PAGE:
That is, the politics were in the approach to art and in the event, not on the canvas. (“The American Action Painters,” op. cit.)
 From Walter Kaufman’s translation of Section 31 of Jenseits von Gut und Böse (Beyond Good and Evil):
when the young soul, tortured by all kinds of disappointments, finally turns suspiciously against itself, . . . how wroth it is with itself now! . . . how it takes revenge for its long self-delusion, just as if it had been a deliberate blindness! . . . [A]bove all one takes sides, takes sides on principle, against ‘youth’— Then years later one comprehends that all this, too—was still youth.
 Rosenberg, “The American Action Painters,” op. cit. The full sentence is: “The critic who goes on judging in terms of schools, styles, form—as if the painter were still concerned with producing a certain kind of object (the work of art), instead of living on the canvas—is bound to seem a stranger.”
 A point of Greenberg’s (in “‘American-Type Painting,” op. cit.) not to be overlooked: “I doubt whether they [Abstract Expressionists] would have been able to acquire the artistic culture they did without the opportunity for unconstrained work that most of them got in the late 1930s and early 1940s from the Federal Art Project.” This was the name of the largest of the Works Progress Administration’s art projects. It was designed to provide relief to artists and artisans during the Great Depression. Among those it engaged and paid to paint murals, easel paintings, and other art works: Guston, William Baziotes, Stuart Davis, Willem de Kooning, Arshile Gorky, Marsden Hartley, Lee Krasner, Louise Nevelson, Jackson Pollock, Ad Reinhardt, Mark Rothko, and Mark Tobey.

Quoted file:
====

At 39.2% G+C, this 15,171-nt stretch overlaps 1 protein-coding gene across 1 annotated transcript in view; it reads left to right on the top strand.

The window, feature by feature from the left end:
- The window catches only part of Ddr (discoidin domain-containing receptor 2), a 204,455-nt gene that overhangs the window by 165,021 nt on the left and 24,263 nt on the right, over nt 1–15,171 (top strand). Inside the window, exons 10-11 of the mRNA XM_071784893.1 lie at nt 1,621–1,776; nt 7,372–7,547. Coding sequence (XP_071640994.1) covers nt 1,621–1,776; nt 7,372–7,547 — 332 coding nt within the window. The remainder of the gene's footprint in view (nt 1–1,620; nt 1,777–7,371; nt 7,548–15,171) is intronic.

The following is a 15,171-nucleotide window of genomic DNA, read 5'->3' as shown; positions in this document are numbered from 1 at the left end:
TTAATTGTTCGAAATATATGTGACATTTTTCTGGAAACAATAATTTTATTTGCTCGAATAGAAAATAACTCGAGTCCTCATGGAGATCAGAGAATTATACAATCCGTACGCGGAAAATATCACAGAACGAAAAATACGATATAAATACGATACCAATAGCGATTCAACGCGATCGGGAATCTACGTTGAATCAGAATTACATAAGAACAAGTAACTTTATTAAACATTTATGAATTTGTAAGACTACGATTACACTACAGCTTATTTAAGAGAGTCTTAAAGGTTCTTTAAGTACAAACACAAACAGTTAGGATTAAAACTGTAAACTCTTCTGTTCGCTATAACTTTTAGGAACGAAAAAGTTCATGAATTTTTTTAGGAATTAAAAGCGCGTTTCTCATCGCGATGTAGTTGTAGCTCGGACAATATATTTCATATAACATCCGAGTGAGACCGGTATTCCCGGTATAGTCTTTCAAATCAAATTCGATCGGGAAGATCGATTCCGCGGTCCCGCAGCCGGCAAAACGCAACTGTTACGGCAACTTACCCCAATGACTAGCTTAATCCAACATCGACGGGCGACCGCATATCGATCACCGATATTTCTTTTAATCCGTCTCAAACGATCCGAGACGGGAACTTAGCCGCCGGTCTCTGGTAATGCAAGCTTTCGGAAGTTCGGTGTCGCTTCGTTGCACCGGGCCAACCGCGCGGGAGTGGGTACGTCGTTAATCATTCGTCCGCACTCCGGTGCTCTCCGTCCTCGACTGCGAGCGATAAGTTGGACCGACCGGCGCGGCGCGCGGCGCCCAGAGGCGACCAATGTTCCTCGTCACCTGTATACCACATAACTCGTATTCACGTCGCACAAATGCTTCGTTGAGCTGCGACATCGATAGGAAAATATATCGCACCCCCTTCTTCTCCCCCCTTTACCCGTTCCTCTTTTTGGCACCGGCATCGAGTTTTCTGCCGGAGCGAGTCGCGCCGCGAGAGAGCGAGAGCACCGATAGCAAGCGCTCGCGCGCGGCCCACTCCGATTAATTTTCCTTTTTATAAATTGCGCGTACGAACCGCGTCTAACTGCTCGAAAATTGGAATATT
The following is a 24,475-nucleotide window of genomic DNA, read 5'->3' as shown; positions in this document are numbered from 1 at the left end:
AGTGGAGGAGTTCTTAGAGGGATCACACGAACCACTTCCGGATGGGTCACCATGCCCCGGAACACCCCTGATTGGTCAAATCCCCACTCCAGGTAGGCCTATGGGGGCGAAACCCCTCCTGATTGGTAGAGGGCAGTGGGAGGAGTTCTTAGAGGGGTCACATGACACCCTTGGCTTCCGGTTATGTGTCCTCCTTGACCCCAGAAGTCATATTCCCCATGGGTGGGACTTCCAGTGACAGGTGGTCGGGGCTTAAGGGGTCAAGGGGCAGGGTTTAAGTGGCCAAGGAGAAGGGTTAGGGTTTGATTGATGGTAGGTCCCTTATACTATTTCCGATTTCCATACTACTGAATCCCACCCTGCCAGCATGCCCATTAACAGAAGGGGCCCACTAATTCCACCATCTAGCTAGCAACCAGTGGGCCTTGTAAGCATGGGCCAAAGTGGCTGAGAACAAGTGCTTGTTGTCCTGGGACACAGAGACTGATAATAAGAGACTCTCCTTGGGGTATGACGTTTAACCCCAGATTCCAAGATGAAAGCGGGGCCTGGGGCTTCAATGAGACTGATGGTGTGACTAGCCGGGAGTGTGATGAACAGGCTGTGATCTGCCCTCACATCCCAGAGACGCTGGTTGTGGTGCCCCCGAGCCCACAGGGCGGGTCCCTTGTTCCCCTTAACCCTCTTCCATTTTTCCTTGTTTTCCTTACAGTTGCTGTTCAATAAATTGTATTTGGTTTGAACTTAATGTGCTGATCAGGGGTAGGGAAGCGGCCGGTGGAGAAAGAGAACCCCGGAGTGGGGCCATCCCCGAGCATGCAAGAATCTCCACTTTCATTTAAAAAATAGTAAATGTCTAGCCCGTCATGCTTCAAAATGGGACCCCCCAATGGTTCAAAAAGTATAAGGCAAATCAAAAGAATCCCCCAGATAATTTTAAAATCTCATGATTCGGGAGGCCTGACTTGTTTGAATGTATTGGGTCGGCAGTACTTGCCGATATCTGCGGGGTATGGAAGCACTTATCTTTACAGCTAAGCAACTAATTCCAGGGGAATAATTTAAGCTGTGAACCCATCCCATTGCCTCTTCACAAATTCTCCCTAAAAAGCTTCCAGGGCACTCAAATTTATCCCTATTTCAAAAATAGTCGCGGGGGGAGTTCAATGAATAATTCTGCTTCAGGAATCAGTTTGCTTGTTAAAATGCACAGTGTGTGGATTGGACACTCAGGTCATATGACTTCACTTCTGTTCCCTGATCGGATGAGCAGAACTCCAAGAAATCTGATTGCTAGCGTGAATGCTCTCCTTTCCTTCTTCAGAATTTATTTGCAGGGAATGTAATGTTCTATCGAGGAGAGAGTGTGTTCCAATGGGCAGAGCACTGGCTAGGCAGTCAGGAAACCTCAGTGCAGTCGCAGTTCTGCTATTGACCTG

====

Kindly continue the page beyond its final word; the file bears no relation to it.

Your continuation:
Musa Mayer, “My Father, Philip Guston,” op. cit.
 Emerson, “Self-Reliance.” First published in Emerson’s 1841 collection, Essays: First Series.
 As quoted in Law, Ethics and the Visual Arts, fifth edition, by John Henry Merryman, Albert E. Elsen, and Stephen K. Urice (Kluwer Law International, 2007), 647.
 The secrecy was to get around rightwingers in Congress and the media. The artists were chosen with the assistance of a panel of New York art-world leaders, including the photographer Alfred Stieglitz and curators from the Whitney and Modern (MOMA) museums. See: entry on “Advancing American Art,” page 4 of the Historical Dictionary of American Propaganda, by Martin Manning, with the assistance of Herbert Romerstein (Greenwood Press, 2004); Art Interrupted: Advancing American Art and the Politics of Cultural Diplomacy, by Scott Bishop, Robert Ekelund and Danielle Mohr Funderburk (Georgia Museum of Art, 2012); When art fought the Cold War, by Lauren Ross, The Art Newspaper, May 2013, which has been posted online by the Institute of Museum Ethics; and Modern art was CIA ‘weapon’, by Frances Stonor Saunders, Independent, 21 October 1995.
 Original source for de Kooning’s statement might be Musa Mayer’s memoir, op. cit. Quotation appears in The Tyranny of “Taste”: The Triumph of Philip Guston, by Thomas Ganzevoort, blogpost, May 7, 2013. I note a warning from James Breslin: it is erroneous to assume that “because the work of certain artists was appropriated for official political purposes, that exposes its real character, as if an object were identical with its uses.” As regards Rothko, he continues: “to describe his paintings as celebrations of individual freedom—whether you are a functionary of the State Department or a leftist art historian—is to distort them.” James E.B. Breslin, Mark Rothko: A Biography (The University of Chicago Press, 1993), n. 43, p. 629.
Picture at right is of Philip Guston and his wife Musa in Woodstock, New York, Summer 1940.
Click for text-only (image-less) pdf